We fared much better over tarred roads and by-ways, but the scenery was nice. Leaving Llandrindod Wells in torrential rain we went to the pony-trekking picturesque town of Rhayader, and then climbed steadily away from it up to Harmon and on over the deserted roads to Llanidloes. With the route getting only slightly “tourist” we squeezed past a Cortina and came unexpectedly on the famous Bwlch-y-Groes Pass, which I recognised from pre-war trials days and from having tried to climb it many years ago in the road-test 2 C.V., when snow stopped us. Now we sailed up unconcernedly in bottom gear, with 301 c.c. apiece to take us over the summit of this 1½ mile long 1 in 4/1 in 7 gradient, and were soon skirting Bala lake. A brief pause at the White Lion Hotel which gave lunch to those weary and anxious competitors of 25 years ago (imagine driving over such a route for six days on end in a 1924 small car!) and we were off again, now in dense mist which obscured the hill scenery. This cleared as the gradient dropped and we were soon motoring among the peaceful foothills, before turning off at Pen-y-Bony Fawr on to roads flanked by Forestry Commission land. We got lost once, for seven miles, perhaps where those light-car drivers had made the same mistake and were rounded up by R.A.C. scouts. In our case an amused policeman put us right.
Then it was on and on over empty by-roads, a gallon of petrol being put in at a wayside garage which looked at is must have done when the Six Days’ contingent passed through and whose proprietor told us that the O.S. always give the village the wrong name on their 1-in. maps.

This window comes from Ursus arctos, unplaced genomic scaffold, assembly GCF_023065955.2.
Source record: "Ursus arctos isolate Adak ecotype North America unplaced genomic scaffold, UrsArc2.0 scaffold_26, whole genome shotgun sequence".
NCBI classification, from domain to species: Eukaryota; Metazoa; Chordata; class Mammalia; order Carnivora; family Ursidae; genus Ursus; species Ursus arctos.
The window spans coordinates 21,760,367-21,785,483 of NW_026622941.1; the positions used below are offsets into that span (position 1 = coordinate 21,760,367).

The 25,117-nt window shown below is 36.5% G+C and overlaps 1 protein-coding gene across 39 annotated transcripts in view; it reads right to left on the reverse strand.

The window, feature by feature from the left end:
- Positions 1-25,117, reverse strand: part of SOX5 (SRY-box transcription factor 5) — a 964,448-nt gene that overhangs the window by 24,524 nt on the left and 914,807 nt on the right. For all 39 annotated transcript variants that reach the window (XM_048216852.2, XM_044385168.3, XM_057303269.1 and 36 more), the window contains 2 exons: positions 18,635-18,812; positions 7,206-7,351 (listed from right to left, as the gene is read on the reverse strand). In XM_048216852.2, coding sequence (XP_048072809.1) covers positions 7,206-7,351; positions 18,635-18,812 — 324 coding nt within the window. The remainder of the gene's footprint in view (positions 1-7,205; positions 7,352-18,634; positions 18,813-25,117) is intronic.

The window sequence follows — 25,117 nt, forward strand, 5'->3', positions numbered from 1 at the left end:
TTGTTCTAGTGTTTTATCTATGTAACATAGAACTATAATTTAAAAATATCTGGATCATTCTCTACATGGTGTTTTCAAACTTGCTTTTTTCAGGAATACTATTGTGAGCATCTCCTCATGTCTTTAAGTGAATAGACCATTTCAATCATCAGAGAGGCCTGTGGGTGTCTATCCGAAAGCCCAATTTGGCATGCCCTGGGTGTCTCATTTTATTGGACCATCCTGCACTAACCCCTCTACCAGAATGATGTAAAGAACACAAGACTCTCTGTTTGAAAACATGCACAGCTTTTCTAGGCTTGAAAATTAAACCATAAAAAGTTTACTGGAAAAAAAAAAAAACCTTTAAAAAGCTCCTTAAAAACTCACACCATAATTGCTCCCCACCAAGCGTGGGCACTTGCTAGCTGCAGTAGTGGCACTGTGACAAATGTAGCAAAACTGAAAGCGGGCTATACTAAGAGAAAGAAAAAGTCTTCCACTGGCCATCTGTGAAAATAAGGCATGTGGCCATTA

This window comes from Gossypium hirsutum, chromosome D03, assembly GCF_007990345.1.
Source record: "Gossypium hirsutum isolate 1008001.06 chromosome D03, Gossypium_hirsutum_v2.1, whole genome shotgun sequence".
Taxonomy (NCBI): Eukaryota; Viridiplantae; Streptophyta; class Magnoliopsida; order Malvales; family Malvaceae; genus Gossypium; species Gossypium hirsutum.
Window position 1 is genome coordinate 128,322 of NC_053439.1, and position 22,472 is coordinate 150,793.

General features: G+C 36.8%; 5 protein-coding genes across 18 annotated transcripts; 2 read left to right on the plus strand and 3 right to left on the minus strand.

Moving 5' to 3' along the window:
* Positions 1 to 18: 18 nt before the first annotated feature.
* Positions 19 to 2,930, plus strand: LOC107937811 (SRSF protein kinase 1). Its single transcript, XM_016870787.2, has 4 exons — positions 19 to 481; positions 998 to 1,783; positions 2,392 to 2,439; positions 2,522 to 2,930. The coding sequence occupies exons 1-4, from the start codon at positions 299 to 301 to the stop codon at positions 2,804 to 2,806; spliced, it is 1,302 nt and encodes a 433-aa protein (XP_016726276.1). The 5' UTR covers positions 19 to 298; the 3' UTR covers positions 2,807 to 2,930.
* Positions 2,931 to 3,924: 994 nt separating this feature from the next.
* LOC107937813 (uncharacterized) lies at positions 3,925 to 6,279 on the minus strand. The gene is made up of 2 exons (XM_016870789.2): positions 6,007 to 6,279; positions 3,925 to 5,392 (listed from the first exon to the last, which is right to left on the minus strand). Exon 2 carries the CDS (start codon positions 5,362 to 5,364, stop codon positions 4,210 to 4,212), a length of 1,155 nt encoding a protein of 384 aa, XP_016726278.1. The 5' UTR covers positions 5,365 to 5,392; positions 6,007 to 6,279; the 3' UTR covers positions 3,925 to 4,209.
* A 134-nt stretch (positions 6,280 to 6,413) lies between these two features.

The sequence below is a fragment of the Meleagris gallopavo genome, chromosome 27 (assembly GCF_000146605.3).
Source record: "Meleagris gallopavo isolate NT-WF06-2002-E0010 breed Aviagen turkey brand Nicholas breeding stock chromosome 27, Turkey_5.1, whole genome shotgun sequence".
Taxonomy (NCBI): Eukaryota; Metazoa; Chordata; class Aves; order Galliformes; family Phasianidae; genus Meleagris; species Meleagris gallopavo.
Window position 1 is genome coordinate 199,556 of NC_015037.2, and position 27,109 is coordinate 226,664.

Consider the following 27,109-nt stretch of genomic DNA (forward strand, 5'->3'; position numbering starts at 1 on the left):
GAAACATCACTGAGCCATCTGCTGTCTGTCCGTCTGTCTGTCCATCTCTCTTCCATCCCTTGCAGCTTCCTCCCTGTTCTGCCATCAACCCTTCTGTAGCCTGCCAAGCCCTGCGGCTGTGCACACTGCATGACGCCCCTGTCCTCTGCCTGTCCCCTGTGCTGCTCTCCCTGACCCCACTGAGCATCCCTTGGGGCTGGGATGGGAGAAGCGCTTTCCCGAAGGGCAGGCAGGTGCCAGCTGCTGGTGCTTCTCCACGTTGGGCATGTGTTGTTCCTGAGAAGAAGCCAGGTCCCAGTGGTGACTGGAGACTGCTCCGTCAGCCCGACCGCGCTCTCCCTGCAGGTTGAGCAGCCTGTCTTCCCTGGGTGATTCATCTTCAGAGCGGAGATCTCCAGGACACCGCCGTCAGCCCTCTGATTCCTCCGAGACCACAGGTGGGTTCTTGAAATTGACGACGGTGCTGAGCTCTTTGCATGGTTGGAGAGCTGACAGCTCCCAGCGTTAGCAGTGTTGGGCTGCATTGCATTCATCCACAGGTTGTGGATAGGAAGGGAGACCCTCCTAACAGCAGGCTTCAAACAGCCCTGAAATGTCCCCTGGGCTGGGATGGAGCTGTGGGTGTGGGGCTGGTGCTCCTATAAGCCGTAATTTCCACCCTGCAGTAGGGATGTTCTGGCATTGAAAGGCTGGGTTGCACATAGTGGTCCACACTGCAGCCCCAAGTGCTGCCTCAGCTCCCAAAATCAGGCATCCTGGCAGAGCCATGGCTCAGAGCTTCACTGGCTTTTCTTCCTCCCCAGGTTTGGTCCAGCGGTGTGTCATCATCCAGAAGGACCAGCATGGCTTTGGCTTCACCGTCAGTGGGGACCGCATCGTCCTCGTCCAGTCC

The route then swung away from the Welshpool main road to approach Newtown by splendidly isolated back-ways, some minor cross-roads signposted, others not. Over the fine river bridge and through this fascinating old town, we then had an easy run home, parting from this historic route at Cross Gates.
The Dyane took it all in its stride, never missing a beat. We alighted free from aches and stiffness and realised that buying petrol in this Citroën is quite an event, it happens so infrequently! Another gambit which the Dyane encourages is exploration of unmade tracks. We did this so thoroughly that we had to be towed out by tractor (the back bumper is very flimsy).
What fun it is, this practical device from the Quai André Citroën. Everyone who tried it enthused, although the Continental Correspondent thought I was mad to go so far afield in it. you can get it with a petrol heater, with six or 12-volt electrics (depending on whether it is a Dyane 4 or 6), it retains those headlamps adjustable from the driving seat to allow for heavy loads, which it carries with impunity, the wipers are now electric, the spare wheel lives under the bonnet, there is a lift-up rear door, making five doors in all, the interior door handles are sensibly tucked away, the speedometer is very odd (but dead accurate) and the fascia moulding is clever, with lever-controlled fully-adjustable cylindrical fresh-air vents. In 750 hard miles the only things to fall off were two trim screws. Sliding windows in the front doors are locked by ingenious pegs as the knobs are turned. You can buy a Citroën Dyane here for £649, tax included, complete with the automatic clutch, which functions effectively.—W. B.